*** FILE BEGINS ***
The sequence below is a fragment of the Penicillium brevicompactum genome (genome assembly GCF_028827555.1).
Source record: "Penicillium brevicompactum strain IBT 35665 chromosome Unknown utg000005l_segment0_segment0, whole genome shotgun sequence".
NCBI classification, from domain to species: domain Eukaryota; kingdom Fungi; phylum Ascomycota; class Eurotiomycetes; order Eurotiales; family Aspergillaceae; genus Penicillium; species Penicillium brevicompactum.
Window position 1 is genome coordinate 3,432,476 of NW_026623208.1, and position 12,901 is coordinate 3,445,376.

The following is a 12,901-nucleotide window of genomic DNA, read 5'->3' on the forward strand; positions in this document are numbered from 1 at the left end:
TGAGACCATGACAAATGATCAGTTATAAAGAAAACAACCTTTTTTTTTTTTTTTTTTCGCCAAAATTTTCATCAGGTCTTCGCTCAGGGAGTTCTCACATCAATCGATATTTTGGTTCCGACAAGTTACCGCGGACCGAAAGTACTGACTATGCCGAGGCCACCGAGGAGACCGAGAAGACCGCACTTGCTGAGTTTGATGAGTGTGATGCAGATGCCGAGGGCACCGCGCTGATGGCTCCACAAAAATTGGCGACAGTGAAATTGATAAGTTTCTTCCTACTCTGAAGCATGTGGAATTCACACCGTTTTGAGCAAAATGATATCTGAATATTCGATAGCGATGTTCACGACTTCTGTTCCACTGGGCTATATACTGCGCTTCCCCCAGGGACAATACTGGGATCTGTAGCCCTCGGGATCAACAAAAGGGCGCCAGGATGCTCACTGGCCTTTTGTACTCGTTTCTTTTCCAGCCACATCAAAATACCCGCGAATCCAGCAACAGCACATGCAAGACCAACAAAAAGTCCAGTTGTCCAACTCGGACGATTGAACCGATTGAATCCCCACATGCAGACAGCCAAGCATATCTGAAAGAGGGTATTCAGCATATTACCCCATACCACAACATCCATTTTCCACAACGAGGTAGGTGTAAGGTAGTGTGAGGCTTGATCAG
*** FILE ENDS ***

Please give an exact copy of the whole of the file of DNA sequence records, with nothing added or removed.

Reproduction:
The sequence below is a fragment of the Penicillium brevicompactum genome (genome assembly GCF_028827555.1).
Source record: "Penicillium brevicompactum strain IBT 35665 chromosome Unknown utg000005l_segment0_segment0, whole genome shotgun sequence".
NCBI classification, from domain to species: domain Eukaryota; kingdom Fungi; phylum Ascomycota; class Eurotiomycetes; order Eurotiales; family Aspergillaceae; genus Penicillium; species Penicillium brevicompactum.
Window position 1 is genome coordinate 3,432,476 of NW_026623208.1, and position 12,901 is coordinate 3,445,376.

The following is a 12,901-nucleotide window of genomic DNA, read 5'->3' on the forward strand; positions in this document are numbered from 1 at the left end:
TGAGACCATGACAAATGATCAGTTATAAAGAAAACAACCTTTTTTTTTTTTTTTTTTCGCCAAAATTTTCATCAGGTCTTCGCTCAGGGAGTTCTCACATCAATCGATATTTTGGTTCCGACAAGTTACCGCGGACCGAAAGTACTGACTATGCCGAGGCCACCGAGGAGACCGAGAAGACCGCACTTGCTGAGTTTGATGAGTGTGATGCAGATGCCGAGGGCACCGCGCTGATGGCTCCACAAAAATTGGCGACAGTGAAATTGATAAGTTTCTTCCTACTCTGAAGCATGTGGAATTCACACCGTTTTGAGCAAAATGATATCTGAATATTCGATAGCGATGTTCACGACTTCTGTTCCACTGGGCTATATACTGCGCTTCCCCCAGGGACAATACTGGGATCTGTAGCCCTCGGGATCAACAAAAGGGCGCCAGGATGCTCACTGGCCTTTTGTACTCGTTTCTTTTCCAGCCACATCAAAATACCCGCGAATCCAGCAACAGCACATGCAAGACCAACAAAAAGTCCAGTTGTCCAACTCGGACGATTGAACCGATTGAATCCCCACATGCAGACAGCCAAGCATATCTGAAAGAGGGTATTCAGCATATTACCCCATACCACAACATCCATTTTCCACAACGAGGTAGGTGTAAGGTAGTGTGAGGCTTGATCAG